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THE curtains recently came down on the UN Conference on
Human Settlements (Habitat II), held at Istanbul, Turkey. The
event was the last of the mega UN conferences to be held in this'.
century. The overall mandate was to come up with better ways
to manage the world's burgeoning cities and to provide their
poor with better shelters. But did the conference's participants
attain these objectives at the end of the day? Not really.
Although the UN seems to be keen on projecting itself as a
messiah of the downtrodden, it has not been able to do anything worthwhile for them. The Organization's sincerity is
increasingly up for scrutiny, despite the string of high-profile
conferences (preceding Habitat II) held recently: on human
rights in Vienna (1993), on population in Cairo (1994), on
social development in Copenhagen (1995) and on women in
Beijing (1995). At Istanbul, the us resorted to its usual arm-twisting tactics and the rest of the world meekly toed the line.
Although the G-77 countries and China stood firmly behind
the agreement reached by Habitat I held 20 years ago at
Vancouver (that of recognising shelter as a basic human
right), Habitat II's agenda turned out to be a watered-down
version of the same which spoke of "the full and progressive
realisation of the right to adequate housing
as provided for in international instruments". The feet-dragging on decisions that
could affect the world's 500 million homeless contrasts starkly with the alacrity with
which sanctions, embargoes and military
interventions designed to benefit the West
Intense lobbying on the part of the
developing countries at the Rio Conference
(1992) had compelled developed nations to
set aside 0.7 per cent of their gross national
product (GNP) as aid to implement the Rio
action plan. But as the spokesperson of the
G-77 said, "Only one per cent of the Rio
action plan has been implemented." The main reason for this
has been slack financing, resulting from the failure and unwillingness of the developed world to honour its commitments.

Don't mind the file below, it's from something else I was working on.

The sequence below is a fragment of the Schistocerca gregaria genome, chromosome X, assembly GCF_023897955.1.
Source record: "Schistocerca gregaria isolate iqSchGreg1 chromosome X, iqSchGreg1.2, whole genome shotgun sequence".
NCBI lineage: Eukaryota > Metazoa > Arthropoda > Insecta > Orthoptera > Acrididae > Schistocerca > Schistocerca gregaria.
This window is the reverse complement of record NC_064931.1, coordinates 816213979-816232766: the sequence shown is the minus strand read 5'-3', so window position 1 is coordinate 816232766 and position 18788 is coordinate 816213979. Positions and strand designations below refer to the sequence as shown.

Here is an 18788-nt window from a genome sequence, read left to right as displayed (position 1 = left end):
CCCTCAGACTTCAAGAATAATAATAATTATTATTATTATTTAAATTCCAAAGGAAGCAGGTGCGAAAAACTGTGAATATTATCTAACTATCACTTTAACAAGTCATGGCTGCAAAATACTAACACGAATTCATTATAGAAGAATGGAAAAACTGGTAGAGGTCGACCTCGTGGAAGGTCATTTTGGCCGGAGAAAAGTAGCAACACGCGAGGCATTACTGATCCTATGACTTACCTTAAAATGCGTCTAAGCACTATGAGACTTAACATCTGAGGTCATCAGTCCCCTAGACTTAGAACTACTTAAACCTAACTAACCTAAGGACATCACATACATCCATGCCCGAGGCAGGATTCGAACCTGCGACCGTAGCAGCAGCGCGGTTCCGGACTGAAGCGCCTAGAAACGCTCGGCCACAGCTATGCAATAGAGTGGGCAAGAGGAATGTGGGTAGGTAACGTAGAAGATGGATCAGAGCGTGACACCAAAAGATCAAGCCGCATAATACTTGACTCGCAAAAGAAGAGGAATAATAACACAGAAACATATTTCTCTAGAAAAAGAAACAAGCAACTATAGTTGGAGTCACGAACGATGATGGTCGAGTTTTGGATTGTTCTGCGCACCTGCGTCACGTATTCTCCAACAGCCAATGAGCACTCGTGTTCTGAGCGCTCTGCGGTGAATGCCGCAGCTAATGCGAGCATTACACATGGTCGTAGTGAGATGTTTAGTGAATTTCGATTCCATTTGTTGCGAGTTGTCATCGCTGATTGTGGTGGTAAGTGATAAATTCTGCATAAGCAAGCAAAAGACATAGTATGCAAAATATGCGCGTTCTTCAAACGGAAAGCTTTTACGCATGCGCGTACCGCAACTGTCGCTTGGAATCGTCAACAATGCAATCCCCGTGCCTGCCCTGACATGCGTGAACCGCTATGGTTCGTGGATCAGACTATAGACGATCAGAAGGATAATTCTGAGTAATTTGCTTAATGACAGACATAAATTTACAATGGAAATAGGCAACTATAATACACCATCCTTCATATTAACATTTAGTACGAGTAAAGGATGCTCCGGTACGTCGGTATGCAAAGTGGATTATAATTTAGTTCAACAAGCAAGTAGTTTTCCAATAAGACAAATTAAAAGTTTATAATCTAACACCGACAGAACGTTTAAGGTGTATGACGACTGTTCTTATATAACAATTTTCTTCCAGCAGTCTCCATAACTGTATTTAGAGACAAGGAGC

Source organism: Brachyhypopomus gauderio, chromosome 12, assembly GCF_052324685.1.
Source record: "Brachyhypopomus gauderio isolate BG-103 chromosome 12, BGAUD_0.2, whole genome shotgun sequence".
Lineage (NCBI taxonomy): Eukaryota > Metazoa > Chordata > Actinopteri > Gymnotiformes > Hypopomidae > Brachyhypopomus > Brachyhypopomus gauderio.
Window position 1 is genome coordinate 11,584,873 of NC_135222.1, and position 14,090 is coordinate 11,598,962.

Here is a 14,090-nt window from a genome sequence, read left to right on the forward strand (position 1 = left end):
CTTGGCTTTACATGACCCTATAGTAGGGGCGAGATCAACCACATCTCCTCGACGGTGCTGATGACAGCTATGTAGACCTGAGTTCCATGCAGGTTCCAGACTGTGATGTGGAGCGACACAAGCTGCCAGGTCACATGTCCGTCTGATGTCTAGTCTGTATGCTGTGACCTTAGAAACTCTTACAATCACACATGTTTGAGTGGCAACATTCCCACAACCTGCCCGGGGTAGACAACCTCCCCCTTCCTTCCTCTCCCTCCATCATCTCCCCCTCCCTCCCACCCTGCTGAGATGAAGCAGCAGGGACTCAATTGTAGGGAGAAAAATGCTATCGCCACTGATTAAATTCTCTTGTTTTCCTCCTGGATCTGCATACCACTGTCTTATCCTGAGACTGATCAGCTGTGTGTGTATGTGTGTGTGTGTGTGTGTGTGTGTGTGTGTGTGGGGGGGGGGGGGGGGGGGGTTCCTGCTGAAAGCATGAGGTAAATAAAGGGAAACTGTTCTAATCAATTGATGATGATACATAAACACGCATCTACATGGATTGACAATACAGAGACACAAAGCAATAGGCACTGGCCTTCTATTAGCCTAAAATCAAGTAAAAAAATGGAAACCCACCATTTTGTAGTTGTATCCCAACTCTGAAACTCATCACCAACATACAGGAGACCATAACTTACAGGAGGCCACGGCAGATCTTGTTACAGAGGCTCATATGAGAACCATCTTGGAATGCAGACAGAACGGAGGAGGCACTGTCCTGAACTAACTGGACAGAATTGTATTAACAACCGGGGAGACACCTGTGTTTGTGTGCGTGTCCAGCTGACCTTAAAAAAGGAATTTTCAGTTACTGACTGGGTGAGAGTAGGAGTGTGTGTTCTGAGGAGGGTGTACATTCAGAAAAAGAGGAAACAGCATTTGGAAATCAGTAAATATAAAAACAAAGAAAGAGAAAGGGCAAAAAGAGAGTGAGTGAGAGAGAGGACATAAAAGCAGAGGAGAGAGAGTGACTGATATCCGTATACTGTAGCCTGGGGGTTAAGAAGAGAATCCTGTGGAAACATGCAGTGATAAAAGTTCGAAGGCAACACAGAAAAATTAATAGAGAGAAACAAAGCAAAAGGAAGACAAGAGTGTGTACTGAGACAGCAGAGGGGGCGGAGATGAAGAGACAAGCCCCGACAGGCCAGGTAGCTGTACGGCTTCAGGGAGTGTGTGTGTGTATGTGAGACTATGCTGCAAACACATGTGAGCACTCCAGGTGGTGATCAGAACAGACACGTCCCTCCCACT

But at Istanbul, discussions on the crucial sections of the agenda that dealt with post-conference structures and hence with
financial assistance concerning shelter, could not even
progress because the us refused to adhere to the earlier 0.7 per
cent agreement. All the fuss created was over an amount that
adds up to just three-four per cent of what the developing
countries pay as debt service charges to the West. Yet, should
the developed countries be made to compensate for the social
costs they levy on the Third World, they would end up parting
with at least 20-30 per cent of their GNP.
A crucial question addressed by the conference was the
issue of the representativeness of such meets. Do such fora
genuinely reflect the aspirations of the people they are supposed to be meant for? To be fair, Habitat ii made a significant
departure from the other UN conferences held so far because
for the first time, community-based organisations (CBOs) were
recognised as being a separate and distinct category from non-
governmental organisations (NGOs). NGOs had actively participated in all the PrepComs that were held before Habitat II,
and have played a major role in the drafting of documents. But
the Istanbul conference marked the first ever participation on
the part of the CBOs.
Recognising CBOs - which work for the betterment of the
marginalised and the under-privileged - is equivalent to rendering credence to the aspirations of the people themselves.
However, the actual situation turned out to be somewhat
different. Only 'accredited NGOs and CBOs' were permitted to
participate in Habitat ii. With the process for attaining accreditation being suitably elaborate, Most CBOs are effectively sidelined. Therefore representation from the masses, who hold a
major stake in the dialogue regarding shelter, remains a myth.
Like bureaucrats, the vast majority of people managing
NGOs are from middle-class, professional
backgrounds who only 'represent' the
masses. On the other hand, those involved
in, a CBO's activities are people who are
themselves from among the masses. By
printing out the same one is not in any
manner trying to question the sincerity of
NGOs to this whole process of negotiation,
but is it not high time the disadvantaged did
their own talking?
To begin with, governments and NGOs
would gain more insight into the issues
involved if they were to hold meetings with
CBOs in their own regions and discussed
their experiences, rather than take off on
high-browed foreign meets. Instead of more mega melees of
the kind we have just seen, the UN could perhaps arrange
exchanges between organisations and officials. There are any
number of mass-based organisations working in the subcontinent itself, such as the Grameen Bank, the Orangi Project and
the Self-Employed Women's Association, to name a few.
These organisations have the answers to our problems.
UN and governmental operations should be based on a
more holistic approach rather than concentrate on post-disaster tactics, as they are presently doing. With every second
human being in the world expected to live in a city by the year
2000, problems should be tackled at their roots. If tracks are
not switched, as urban populations continue to swell, the gulf
between the haves and the have-nots will widen further.